Zimbabwean pastor faces 20-year prison sentence
Zimbabwe | Pastor Mwarire sparked national protests against the country’s government
by Onize Ohikere
Posted 2/03/17, 10:02 am
A Zimbabwean pastor who launched protests against the country’s President Robert Mugabe could face up to 20 years in prison for multiple charges against the state.
Police arrested Evan Mwarire on Wednesday at Harare International Airport as he returned from a self-imposed exile in the United States. Mwarire fled the country in August after he was arrested and then released for his involvement in several antigovernment protests. The pastor said he feared for his family’s well-being.
On Thursday, officials charged Mwarire with subverting the government, which carries up to a 20-year sentence, as well as inciting public violence and insulting the national flag.
“He skipped the country, but as you know, going to America was never going to wash away his crimes,” police spokeswoman Charity Charamba said. “We were waiting for him to return.”
Mwarire became a key opposition figure in April, when he shared a Facebook video of himself, wrapped in the country’s flag, criticizing the government of Zimbabwe under Mugabe. The video sparked a nationwide protest movement against government corruption and the country’s failing economy. In July, protesters staged a national strike that led the closure of schools and businesses across the country. Zimbabwean police arrested Mwarire after the protests, charging him with inciting public violence. But a court soon after ruled the police violated his rights and freed him. In September, Mwarire organized an anti-Mugabe protest in New York City during the United Nations General Assembly.
Amnesty International condemned the arrest as an attempt to silence Mwarire and called for his release. CIVICUS, a global alliance that works to strengthen civil societies, said the protest movement was a way for citizens to let the government know they wanted an end to corruption and the country’s economic deterioration.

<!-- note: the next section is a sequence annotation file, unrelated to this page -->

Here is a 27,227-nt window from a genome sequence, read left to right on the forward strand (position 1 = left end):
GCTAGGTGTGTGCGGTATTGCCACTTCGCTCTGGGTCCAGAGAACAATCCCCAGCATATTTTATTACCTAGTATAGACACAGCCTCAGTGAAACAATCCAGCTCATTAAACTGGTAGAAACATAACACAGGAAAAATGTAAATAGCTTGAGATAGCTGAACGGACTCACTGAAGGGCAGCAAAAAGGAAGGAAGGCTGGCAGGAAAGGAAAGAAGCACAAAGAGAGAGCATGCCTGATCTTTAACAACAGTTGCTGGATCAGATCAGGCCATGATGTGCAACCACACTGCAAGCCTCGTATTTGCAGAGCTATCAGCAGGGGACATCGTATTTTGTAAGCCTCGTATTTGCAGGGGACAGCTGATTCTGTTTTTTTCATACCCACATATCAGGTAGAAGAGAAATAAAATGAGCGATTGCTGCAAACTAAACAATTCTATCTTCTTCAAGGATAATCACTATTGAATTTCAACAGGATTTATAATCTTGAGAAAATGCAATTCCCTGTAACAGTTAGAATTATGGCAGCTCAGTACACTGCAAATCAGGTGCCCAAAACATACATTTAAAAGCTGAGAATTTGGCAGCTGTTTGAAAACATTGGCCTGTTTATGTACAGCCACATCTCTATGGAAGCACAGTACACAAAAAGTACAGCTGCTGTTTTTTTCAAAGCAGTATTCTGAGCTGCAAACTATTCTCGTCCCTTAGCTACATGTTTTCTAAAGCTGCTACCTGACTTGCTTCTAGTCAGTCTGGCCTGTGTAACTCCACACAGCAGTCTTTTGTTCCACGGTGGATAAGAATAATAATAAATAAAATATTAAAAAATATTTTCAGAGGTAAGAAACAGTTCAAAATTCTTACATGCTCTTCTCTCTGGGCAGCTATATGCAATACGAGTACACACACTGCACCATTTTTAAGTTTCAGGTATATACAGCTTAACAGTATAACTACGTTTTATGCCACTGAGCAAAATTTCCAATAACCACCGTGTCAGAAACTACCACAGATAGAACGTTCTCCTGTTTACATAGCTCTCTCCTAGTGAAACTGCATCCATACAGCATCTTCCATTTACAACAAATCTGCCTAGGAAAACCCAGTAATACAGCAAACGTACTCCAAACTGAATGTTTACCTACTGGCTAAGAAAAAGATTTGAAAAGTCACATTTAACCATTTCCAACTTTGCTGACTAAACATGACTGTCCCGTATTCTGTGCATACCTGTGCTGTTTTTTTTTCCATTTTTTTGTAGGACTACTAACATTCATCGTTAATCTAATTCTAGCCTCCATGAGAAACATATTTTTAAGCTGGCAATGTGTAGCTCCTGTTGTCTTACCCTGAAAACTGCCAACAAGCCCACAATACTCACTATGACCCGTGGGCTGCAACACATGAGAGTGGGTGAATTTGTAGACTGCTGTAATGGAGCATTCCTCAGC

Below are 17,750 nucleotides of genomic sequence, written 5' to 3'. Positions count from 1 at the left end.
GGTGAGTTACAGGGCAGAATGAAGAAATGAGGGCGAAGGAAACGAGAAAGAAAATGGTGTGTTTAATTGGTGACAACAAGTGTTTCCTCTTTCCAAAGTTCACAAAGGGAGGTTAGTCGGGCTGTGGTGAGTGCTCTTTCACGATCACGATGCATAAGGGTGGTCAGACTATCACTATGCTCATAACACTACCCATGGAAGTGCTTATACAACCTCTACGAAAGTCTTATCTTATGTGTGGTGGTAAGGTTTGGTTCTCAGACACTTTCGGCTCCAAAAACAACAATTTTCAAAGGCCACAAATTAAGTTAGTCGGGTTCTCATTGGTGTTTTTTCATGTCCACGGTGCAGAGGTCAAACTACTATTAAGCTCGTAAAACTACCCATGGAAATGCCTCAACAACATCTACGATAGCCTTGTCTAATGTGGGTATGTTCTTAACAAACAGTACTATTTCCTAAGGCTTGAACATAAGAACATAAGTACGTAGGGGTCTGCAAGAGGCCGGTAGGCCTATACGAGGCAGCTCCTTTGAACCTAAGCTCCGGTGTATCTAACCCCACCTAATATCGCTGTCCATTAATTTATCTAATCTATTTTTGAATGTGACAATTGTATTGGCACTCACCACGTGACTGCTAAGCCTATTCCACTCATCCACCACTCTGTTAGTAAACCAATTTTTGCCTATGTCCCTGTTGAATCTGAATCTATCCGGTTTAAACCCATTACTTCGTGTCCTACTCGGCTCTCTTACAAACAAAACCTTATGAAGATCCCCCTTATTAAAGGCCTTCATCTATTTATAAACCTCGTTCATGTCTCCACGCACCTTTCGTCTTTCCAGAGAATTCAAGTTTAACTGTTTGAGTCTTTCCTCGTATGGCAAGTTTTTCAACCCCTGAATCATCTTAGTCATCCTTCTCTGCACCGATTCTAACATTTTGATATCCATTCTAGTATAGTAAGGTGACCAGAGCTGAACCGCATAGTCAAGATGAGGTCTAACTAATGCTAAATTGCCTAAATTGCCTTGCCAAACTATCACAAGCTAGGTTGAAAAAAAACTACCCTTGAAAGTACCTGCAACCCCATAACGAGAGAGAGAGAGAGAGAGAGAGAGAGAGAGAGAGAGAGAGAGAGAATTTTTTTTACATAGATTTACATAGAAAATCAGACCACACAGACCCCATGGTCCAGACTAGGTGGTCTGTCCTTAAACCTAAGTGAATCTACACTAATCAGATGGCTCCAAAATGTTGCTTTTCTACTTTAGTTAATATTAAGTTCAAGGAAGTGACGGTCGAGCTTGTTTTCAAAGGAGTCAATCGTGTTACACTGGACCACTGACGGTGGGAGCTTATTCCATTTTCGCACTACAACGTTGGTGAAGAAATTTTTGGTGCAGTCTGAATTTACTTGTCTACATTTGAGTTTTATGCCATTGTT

“The charges against Pastor Evan Mwarire are clearly politically motivated and designed to intimidate and harass him,” said Sara Brandt, a policy and research analyst at CIVICUS. “He is the victim of a government bent on criminalizing dissenting voices.”
Lloyd Kuveya, director of Zimbabwe Human Rights NGO Forum, said Mwarire’s arrest comes as a surprise since the government had already tried and failed to bring charges against him. Kuveya said the antigovernment protests reflect the country’s reality. Zimbabweans have limited access to health care, and the country has soaring unemployment rates due to a shrinking economy and hyperinflation. Political dissenters also continue to face opposition, he added. Three human rights activists recently received two-year sentences. Kuveya said Mwarire’s case could further dampen the human rights movement.
“It will have a chilling effect on any other human rights defenders who want to keep speaking against this government,” Kuveya said. “I’ve already heard some of the young human rights defenders say it might not be worth it to continue with the struggle.”
Onize is a reporter for WORLD Digital based in Abuja, Nigeria.